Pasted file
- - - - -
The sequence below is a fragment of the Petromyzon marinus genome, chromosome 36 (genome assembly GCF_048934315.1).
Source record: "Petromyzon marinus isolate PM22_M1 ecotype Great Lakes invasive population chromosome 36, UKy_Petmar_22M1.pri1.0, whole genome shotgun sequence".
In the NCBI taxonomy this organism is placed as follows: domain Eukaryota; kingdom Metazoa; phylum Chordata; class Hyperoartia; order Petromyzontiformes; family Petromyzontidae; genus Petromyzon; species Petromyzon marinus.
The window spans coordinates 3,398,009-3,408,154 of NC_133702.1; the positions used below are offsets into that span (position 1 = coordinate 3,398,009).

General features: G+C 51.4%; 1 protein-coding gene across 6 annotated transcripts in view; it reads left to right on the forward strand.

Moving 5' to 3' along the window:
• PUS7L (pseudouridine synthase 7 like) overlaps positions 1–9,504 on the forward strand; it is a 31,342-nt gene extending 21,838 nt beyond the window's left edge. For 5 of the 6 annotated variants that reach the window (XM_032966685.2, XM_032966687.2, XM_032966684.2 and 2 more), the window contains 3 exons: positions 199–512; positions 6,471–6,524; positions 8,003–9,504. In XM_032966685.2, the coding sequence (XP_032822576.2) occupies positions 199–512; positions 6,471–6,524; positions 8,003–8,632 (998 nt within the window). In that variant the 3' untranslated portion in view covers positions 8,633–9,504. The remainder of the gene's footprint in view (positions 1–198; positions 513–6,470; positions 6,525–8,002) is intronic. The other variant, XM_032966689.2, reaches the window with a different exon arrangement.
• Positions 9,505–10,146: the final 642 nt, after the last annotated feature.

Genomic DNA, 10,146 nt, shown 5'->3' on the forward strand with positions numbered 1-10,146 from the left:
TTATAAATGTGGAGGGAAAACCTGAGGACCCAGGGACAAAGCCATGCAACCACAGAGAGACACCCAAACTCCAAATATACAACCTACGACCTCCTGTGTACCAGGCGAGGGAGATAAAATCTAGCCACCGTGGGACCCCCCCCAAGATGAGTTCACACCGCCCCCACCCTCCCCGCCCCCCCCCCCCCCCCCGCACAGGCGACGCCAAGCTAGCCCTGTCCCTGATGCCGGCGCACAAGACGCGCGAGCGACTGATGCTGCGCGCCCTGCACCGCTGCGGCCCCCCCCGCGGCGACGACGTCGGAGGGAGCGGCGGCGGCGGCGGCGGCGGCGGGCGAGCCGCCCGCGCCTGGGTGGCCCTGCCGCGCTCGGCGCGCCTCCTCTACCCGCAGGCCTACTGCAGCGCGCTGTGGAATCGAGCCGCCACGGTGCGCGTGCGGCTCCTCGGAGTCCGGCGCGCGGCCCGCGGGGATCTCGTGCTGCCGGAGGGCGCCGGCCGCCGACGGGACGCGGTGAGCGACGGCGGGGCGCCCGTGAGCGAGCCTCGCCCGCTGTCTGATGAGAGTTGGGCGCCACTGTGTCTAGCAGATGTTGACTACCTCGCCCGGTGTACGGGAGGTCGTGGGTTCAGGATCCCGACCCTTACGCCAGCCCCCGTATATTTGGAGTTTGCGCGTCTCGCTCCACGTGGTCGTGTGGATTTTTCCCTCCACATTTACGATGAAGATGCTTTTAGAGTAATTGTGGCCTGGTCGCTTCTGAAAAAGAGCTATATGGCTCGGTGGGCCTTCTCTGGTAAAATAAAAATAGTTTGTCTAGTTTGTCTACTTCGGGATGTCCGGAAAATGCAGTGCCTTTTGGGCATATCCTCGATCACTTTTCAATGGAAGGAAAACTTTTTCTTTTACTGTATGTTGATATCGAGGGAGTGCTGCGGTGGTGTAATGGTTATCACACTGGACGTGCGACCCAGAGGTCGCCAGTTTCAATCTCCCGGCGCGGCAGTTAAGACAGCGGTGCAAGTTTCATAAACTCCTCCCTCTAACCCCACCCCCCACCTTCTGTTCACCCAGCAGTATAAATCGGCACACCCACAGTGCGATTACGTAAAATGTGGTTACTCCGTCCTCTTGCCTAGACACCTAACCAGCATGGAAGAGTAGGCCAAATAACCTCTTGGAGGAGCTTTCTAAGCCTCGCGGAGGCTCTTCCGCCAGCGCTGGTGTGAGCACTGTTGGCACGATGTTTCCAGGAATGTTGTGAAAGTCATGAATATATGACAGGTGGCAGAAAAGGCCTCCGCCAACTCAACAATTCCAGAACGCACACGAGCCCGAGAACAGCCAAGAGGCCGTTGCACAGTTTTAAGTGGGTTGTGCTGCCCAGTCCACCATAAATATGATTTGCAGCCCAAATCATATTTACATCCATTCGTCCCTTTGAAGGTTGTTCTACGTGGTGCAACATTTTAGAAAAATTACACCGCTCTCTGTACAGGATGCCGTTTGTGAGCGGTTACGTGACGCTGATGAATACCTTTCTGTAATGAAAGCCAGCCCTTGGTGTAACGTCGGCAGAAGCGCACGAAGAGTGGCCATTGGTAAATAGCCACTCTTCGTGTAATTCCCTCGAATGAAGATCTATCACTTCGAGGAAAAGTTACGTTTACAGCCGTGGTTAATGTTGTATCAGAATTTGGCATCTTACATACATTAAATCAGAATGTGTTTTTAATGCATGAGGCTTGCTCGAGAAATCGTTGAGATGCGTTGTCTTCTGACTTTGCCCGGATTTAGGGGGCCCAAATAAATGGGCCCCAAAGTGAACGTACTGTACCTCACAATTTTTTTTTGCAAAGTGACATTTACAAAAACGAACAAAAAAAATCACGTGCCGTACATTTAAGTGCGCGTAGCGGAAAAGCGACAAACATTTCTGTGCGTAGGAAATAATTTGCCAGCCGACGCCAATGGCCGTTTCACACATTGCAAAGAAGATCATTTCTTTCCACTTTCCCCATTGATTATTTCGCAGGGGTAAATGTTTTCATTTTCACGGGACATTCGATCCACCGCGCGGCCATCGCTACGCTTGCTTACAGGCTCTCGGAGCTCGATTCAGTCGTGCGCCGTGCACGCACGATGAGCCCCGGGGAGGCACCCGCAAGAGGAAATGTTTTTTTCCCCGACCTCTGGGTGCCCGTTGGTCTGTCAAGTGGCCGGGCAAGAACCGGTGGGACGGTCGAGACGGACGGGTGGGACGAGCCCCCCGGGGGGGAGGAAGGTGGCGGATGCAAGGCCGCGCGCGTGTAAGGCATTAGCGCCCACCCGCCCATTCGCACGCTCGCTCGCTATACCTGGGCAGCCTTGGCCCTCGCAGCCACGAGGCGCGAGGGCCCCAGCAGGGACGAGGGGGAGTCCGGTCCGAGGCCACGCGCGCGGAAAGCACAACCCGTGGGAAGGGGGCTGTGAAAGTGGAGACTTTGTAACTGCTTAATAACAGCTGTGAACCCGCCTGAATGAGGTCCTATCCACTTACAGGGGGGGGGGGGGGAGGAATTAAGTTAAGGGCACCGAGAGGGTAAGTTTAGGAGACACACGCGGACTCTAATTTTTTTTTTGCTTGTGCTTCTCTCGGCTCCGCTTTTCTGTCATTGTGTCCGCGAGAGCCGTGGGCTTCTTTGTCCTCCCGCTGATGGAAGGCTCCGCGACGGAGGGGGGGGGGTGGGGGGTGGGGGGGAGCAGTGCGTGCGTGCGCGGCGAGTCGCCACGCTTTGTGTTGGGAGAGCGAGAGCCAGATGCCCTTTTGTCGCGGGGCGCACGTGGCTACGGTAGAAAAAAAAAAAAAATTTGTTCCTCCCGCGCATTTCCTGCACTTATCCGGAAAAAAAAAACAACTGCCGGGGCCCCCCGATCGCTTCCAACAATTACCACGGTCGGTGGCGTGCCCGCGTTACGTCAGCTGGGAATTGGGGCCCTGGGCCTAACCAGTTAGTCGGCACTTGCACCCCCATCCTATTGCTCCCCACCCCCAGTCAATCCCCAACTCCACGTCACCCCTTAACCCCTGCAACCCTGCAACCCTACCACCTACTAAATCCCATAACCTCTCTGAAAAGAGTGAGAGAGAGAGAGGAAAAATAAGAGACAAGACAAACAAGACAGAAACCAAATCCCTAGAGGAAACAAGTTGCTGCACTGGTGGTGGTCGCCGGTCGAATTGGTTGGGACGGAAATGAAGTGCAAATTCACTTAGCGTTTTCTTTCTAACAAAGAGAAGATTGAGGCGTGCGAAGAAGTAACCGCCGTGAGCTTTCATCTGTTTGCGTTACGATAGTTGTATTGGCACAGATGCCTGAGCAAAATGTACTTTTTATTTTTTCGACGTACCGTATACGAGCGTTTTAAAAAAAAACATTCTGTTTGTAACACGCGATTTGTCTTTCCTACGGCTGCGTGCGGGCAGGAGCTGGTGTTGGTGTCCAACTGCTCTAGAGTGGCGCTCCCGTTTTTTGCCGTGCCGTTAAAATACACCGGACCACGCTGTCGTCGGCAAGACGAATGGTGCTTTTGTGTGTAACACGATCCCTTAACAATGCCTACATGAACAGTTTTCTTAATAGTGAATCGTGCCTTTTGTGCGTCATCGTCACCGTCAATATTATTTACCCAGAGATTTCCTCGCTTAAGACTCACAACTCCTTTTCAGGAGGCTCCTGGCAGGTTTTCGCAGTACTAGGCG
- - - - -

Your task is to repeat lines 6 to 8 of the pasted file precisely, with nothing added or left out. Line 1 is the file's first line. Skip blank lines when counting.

Moving 5' to 3' along the window:
• PUS7L (pseudouridine synthase 7 like) overlaps positions 1–9,504 on the forward strand; it is a 31,342-nt gene extending 21,838 nt beyond the window's left edge. For 5 of the 6 annotated variants that reach the window (XM_032966685.2, XM_032966687.2, XM_032966684.2 and 2 more), the window contains 3 exons: positions 199–512; positions 6,471–6,524; positions 8,003–9,504. In XM_032966685.2, the coding sequence (XP_032822576.2) occupies positions 199–512; positions 6,471–6,524; positions 8,003–8,632 (998 nt within the window). In that variant the 3' untranslated portion in view covers positions 8,633–9,504. The remainder of the gene's footprint in view (positions 1–198; positions 513–6,470; positions 6,525–8,002) is intronic. The other variant, XM_032966689.2, reaches the window with a different exon arrangement.
• Positions 9,505–10,146: the final 642 nt, after the last annotated feature.